6. The defendant in these proceedings initiated separate family law proceedings against the plaintiff by Circuit Family Court Civil Bill issued on the 24 th November 2004, in which he seeks a decree of judicial separation and various ancillary reliefs. The plaintiff delivered a defence and counterclaim in those proceedings on the 14 th December 2005 in which she also seeks a decree of judicial separation, together with various ancillary reliefs, notable amongst which is the necessary property adjustment order to resolve the issues with regard to the respective interest of the parties in the nursing home business. Those proceedings have not yet been brought on for trial.


7. When the Court was apprised of the existence and nature of those family law proceedings during the opening of the plaintiff's case, I enquired whether the parties had given consideration to the possibility of seeking to resolve all of the issues between them in that forum, bearing in mind the obligation imposed on any court that is dealing with proceedings covered by section 16 of the Family Law Act 1995 to "endeavour to ensure that such provision is made for each spouse concerned and for any dependent member of the family concerned as is adequate and reasonable having regard to all the circumstances of the case." In response, I was told that the parties had developed a tacit understanding that the present equitable claim should be determined first, notwithstanding that this must entail the additional court time and legal costs associated with the resolution of two sets of proceedings rather than one. Accordingly, I permitted the trial to proceed, although not without at least some misgivings in light of the emerging trend towards more active case management, whereby the interests of the efficient administration of justice and of access to justice generally, might well require the Court, in an appropriate case, to overrule the consensus of the parties on a procedural issue.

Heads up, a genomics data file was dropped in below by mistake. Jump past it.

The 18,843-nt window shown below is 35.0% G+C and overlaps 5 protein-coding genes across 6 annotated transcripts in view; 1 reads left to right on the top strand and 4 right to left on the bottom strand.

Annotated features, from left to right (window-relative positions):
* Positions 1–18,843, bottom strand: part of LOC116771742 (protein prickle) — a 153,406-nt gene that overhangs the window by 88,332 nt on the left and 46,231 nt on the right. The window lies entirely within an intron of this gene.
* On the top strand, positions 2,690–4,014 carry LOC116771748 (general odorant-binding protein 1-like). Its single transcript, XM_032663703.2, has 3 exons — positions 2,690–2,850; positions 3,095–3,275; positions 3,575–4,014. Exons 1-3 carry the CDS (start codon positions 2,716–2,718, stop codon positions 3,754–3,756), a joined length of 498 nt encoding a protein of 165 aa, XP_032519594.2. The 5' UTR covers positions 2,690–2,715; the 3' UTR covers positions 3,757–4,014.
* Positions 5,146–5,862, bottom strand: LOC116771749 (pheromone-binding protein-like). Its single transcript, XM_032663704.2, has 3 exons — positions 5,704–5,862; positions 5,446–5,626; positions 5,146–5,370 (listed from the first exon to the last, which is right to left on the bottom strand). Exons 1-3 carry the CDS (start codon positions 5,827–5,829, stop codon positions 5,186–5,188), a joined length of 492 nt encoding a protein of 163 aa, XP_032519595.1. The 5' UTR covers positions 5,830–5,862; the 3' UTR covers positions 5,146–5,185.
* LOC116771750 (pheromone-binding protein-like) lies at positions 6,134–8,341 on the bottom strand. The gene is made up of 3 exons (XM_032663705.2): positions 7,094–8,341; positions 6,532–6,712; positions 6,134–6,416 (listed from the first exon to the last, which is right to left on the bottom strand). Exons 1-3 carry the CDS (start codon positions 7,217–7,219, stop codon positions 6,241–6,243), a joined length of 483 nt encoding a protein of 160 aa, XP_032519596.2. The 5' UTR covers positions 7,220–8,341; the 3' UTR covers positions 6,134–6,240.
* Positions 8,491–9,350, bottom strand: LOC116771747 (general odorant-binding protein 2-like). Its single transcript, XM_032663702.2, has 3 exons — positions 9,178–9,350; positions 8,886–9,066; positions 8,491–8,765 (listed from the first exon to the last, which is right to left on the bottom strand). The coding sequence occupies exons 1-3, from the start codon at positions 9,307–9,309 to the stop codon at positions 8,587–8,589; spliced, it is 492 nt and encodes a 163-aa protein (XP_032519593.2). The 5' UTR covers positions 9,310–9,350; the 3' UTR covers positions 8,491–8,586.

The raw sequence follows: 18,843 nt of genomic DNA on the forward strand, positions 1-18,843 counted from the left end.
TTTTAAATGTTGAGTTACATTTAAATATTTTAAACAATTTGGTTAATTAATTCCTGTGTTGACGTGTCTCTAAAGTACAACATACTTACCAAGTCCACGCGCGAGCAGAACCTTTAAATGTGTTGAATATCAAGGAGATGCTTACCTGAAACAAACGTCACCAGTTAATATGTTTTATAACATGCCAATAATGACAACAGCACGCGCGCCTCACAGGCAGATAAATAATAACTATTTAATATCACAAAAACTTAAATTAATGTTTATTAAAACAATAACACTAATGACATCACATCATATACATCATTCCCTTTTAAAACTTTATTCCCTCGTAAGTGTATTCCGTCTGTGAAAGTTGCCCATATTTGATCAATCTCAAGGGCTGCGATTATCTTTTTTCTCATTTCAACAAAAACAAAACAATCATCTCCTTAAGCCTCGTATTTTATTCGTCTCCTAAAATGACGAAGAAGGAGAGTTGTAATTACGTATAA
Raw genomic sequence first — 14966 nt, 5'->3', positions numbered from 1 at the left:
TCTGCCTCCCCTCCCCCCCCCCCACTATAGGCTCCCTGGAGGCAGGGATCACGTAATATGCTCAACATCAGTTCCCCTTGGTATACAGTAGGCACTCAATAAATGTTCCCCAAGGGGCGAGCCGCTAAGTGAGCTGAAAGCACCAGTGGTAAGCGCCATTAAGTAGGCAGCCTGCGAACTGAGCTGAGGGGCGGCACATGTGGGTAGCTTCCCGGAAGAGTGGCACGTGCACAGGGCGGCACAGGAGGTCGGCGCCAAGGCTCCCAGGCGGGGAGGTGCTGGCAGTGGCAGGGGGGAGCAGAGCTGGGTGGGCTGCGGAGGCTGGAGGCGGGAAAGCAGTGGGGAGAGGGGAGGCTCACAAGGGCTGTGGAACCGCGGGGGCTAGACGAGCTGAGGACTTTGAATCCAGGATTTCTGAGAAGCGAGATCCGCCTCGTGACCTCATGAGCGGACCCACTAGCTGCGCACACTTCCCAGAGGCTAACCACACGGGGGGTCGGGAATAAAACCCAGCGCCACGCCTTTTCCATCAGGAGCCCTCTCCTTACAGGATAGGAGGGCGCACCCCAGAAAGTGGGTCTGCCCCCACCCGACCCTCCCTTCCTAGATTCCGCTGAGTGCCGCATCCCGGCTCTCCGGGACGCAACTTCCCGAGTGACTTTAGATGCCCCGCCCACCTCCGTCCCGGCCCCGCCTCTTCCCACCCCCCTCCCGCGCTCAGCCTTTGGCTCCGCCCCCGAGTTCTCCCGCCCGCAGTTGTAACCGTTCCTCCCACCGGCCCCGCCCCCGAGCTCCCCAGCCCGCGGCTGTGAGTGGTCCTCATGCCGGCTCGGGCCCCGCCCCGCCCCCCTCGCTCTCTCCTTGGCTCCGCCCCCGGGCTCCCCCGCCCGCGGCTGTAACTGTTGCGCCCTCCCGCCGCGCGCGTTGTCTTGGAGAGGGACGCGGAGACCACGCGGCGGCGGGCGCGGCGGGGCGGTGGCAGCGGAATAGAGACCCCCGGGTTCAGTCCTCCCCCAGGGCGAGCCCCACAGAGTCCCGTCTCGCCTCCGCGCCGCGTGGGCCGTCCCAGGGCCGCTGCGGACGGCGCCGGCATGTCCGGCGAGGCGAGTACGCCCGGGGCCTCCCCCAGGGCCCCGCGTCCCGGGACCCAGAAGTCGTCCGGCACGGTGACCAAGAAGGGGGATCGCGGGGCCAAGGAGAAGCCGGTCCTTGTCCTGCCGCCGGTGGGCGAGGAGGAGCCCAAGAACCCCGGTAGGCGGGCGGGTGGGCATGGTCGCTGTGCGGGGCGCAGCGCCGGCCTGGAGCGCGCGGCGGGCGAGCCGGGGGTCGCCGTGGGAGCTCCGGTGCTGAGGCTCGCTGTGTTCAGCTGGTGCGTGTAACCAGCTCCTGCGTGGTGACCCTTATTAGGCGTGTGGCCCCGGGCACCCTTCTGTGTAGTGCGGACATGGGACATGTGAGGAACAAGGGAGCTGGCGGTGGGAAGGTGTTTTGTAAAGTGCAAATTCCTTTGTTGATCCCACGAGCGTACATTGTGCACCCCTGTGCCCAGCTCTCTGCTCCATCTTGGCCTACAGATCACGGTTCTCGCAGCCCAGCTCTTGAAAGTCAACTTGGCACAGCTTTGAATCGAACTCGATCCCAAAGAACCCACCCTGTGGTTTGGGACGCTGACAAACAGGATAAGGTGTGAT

8. Later in the course of the opening of the plaintiff's case, certain inter partes correspondence was read out in which criticisms were made on behalf of the plaintiff concerning the position of the defendant in respect of the maintenance of the parties' three children. At that point I intervened again, explicitly stating that I was addressing both parties in expressing a concern that they were unable or unwilling to consider seeking the resolution of the disputes between them within the rubric of the family law proceedings. In doing so, I made the parties aware that the Court's specific concern stemmed from the absence in proceedings in chancery of any provision protecting the privacy interests of family members (including children) equivalent to that permitted under s. 45(1) of the Courts (Supplemental Provisions) Act 1961 and provided for by s. 38(6) of the Family Law Act 1995 and s. 34 of the Family Law Reform Act 1989, whereby proceedings covered by those provisions are heard otherwise in public. Moreover, under s. 40 of the Civil Liability and Courts Act 2004, as amended, bona fide representatives of the press who attend such proceedings are subject to certain reporting restrictions and possible exclusion from the hearing. In response, Counsel for the plaintiff informed me that, while it was acknowledged that public policy issues may be in play, it is significant that the youngest of the parties' three children attained the age of majority last year. Somewhat reassured by that information, I permitted the trial to proceed, although it is by no means clear to me that the privacy interests protected by the legislation I have just cited are solely and exclusively those of the minor children of the parties.